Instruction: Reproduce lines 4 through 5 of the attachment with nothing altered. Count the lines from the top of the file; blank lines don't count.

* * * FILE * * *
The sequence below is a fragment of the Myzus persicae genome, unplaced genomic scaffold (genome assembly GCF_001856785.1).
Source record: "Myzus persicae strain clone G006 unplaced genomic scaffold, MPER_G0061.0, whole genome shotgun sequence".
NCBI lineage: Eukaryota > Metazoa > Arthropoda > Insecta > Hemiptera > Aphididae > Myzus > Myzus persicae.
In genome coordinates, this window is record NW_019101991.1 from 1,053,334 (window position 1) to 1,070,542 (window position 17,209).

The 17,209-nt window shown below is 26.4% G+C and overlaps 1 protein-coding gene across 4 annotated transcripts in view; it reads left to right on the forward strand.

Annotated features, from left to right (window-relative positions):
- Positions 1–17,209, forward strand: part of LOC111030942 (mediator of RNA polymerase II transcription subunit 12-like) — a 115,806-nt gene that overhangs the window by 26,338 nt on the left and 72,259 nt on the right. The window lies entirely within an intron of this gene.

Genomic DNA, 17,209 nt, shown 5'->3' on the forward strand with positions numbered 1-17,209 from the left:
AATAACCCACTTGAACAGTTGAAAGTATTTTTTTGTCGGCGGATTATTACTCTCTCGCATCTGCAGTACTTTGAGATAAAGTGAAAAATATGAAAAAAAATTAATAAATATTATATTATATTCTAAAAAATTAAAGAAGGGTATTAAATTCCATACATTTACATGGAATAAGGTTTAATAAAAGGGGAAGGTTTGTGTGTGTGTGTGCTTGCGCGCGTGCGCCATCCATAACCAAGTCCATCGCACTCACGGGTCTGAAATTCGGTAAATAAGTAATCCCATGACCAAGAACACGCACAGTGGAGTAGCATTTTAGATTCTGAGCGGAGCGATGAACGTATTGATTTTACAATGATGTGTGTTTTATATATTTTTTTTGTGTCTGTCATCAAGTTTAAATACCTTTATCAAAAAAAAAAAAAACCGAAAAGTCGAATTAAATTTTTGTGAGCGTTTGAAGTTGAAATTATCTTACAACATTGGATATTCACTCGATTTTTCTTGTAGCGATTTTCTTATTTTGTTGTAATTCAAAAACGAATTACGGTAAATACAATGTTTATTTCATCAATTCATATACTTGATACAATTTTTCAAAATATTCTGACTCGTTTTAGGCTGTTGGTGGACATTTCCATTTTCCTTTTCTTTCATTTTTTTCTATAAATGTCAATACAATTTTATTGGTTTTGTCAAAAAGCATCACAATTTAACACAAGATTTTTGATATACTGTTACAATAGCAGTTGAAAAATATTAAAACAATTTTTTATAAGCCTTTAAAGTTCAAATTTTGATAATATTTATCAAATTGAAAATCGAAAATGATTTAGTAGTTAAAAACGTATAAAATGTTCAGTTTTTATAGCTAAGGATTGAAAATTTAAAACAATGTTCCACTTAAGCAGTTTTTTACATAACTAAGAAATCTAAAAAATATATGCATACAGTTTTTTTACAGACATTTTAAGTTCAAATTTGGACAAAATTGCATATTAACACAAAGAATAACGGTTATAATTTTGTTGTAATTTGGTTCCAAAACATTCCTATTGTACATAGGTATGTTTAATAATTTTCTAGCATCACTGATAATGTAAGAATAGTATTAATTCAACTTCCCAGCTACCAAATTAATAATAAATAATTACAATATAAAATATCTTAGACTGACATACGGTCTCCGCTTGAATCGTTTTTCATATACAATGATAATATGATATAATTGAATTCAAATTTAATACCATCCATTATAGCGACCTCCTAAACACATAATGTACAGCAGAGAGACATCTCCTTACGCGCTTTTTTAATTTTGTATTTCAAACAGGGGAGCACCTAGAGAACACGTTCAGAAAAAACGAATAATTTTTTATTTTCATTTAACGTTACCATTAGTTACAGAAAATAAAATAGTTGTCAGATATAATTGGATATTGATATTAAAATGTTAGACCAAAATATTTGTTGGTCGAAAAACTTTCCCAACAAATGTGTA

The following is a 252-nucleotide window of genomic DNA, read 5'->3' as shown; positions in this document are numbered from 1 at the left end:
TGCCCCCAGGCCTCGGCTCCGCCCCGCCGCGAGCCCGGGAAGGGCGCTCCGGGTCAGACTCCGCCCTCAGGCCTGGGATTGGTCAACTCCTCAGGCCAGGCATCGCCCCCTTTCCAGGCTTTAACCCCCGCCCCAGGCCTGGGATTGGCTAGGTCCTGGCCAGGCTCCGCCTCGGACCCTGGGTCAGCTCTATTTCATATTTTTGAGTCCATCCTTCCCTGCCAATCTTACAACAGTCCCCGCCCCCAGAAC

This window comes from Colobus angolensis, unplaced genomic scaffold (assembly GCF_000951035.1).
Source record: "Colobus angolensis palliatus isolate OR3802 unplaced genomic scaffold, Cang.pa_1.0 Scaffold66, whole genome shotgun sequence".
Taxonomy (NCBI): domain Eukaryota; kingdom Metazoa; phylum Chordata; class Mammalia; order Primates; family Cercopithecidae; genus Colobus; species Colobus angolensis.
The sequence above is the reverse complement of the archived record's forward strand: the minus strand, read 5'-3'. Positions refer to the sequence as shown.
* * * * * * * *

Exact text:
In genome coordinates, this window is record NW_019101991.1 from 1,053,334 (window position 1) to 1,070,542 (window position 17,209).

The 17,209-nt window shown below is 26.4% G+C and overlaps 1 protein-coding gene across 4 annotated transcripts in view; it reads left to right on the forward strand.